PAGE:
Gran Habano Corojo #5 Rothschild
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I remember this purchase fondly. It was December 2004. I had just finished a grueling election cycle and made my annual trek from CT to FL to recover. I had written something like 300 ads in three months. I was fried. I was also pretty sure I was never going to do that to myself again.
So my second day on the ground in FL was all about driving to Ybor City for an impulse buy. I knew nothing of STC or the Ricos. All I knew of Gran Habano was that I’d had a single Corojo #5 a few weeks prior and was blown away. King Corona had them by the box and I bloody well deserved them.
I have since learned all about these, of course, as STC’s Guillermo and George Rico have practically become folk heroes among BOTLs. Their Gran Habano brand is an excellent series of wallet-friendly blends — the Connecticut #1, Habano #3 and Corojo #5. They still sell for a hair over $3.00 per stick. Even Gran Habano’s glamour line, the 3 Siglos, commands less than $6.00.
The 4.5″ x 50 Rothschild is a decent looking fireplug of a stick. The Nicaraguan wrapper is dark and, even after sitting for nearly four years, quite oily. Not exactly pretty, but the look promises flavor.
The Corojo #5 wastes no time delivering. It has the unmistakable flavor of corojo, along with earth and a hint of pepper. Age hasn’t dulled this one a bit. To my palate, this blend is the epitome of corojo — tangy, rich and ever-so-slightly sweet. For new smokers out there wondering what corojo is all about, this is the one to try.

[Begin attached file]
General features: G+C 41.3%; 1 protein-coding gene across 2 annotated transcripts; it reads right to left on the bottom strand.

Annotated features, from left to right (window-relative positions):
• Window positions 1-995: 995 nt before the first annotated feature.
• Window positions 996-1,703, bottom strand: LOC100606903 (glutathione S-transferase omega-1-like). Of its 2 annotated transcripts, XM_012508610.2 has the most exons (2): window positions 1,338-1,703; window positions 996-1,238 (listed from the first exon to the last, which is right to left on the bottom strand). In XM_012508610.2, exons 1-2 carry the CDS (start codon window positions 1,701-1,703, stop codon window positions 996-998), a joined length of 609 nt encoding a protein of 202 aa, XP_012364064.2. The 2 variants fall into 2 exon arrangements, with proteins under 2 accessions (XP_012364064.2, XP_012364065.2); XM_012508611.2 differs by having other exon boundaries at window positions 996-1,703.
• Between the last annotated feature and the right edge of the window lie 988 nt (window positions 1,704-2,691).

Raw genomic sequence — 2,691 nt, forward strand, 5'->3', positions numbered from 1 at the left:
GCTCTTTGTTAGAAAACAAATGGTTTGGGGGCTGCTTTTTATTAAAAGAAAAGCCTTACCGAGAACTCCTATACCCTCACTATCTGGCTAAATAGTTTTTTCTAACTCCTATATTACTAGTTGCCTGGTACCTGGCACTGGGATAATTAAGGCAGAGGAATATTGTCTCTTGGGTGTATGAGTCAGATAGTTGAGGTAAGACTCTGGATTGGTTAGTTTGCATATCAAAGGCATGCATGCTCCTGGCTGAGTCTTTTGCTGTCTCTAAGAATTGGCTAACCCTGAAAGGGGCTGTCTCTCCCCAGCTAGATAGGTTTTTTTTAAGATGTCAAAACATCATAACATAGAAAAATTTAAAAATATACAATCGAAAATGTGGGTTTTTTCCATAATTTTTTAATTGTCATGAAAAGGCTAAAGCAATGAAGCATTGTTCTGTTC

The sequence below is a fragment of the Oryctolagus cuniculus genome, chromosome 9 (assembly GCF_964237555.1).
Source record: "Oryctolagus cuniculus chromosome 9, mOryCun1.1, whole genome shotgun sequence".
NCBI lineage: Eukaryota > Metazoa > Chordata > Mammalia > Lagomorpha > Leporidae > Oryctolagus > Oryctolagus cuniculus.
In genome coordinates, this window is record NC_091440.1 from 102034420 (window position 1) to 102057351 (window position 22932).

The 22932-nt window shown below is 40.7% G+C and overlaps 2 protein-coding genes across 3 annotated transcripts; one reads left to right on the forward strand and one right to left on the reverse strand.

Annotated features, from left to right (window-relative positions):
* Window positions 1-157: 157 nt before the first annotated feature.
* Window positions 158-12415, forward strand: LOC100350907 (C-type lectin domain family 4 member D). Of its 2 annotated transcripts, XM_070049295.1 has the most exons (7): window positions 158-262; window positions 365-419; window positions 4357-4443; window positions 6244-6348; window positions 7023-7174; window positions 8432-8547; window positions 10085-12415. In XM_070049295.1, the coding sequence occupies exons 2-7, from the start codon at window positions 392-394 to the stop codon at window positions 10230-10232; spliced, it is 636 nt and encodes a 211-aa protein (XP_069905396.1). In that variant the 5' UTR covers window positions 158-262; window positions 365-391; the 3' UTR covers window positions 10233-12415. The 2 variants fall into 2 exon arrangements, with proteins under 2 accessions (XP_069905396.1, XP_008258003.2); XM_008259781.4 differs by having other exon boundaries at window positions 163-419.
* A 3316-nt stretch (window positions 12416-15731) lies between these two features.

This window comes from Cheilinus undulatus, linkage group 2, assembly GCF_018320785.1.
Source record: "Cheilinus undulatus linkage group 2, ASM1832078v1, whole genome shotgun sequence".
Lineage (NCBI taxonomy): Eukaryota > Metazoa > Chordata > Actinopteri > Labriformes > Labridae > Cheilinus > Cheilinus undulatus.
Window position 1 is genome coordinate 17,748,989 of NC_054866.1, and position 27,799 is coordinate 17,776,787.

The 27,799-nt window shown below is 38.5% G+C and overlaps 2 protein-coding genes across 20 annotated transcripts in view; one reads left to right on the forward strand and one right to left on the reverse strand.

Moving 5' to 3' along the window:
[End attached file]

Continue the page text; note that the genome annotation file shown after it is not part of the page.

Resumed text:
After an inch, I pick up hints of coffee grounds, balanced by a bit of sweetness on the end. At points in the middle, it develops some softer notes — perhaps coffee with cream instead of the darker flavor of coffee grounds. It is on the full side of medium-bodied throughout.
But at this point — and this is the only drawback to an otherwise excellent smoke — it has shown me all its tricks. Aside from picking up more pepper down the stretch, the flavor is relatively static. If you like a plot twist, you won’t find it here.
In my rotation, the GH #5 is the new Punch Rothschild. I’m not implying any flavor similarity, but for years I considered the the Punch Rothschild MM to be the perfect default smoke, guaranteed to satisfy when I couldn’t quite figure out what I was in the mood for. Now I regularly turn to these.
CONCLUSION: I’ve never had a bad stick from Gran Habano, and the Corojo #5 Rothschild is the best of them. They’re remarkably consistent stick-to-stick, box-to-box. It’s just shy of a full body, with nice complexity and balance. I prefer some development of flavors, but that gripe is easy to overlook in light of this smoke’s many virtues. Overall, this is an excellent package of flavor, construction and value.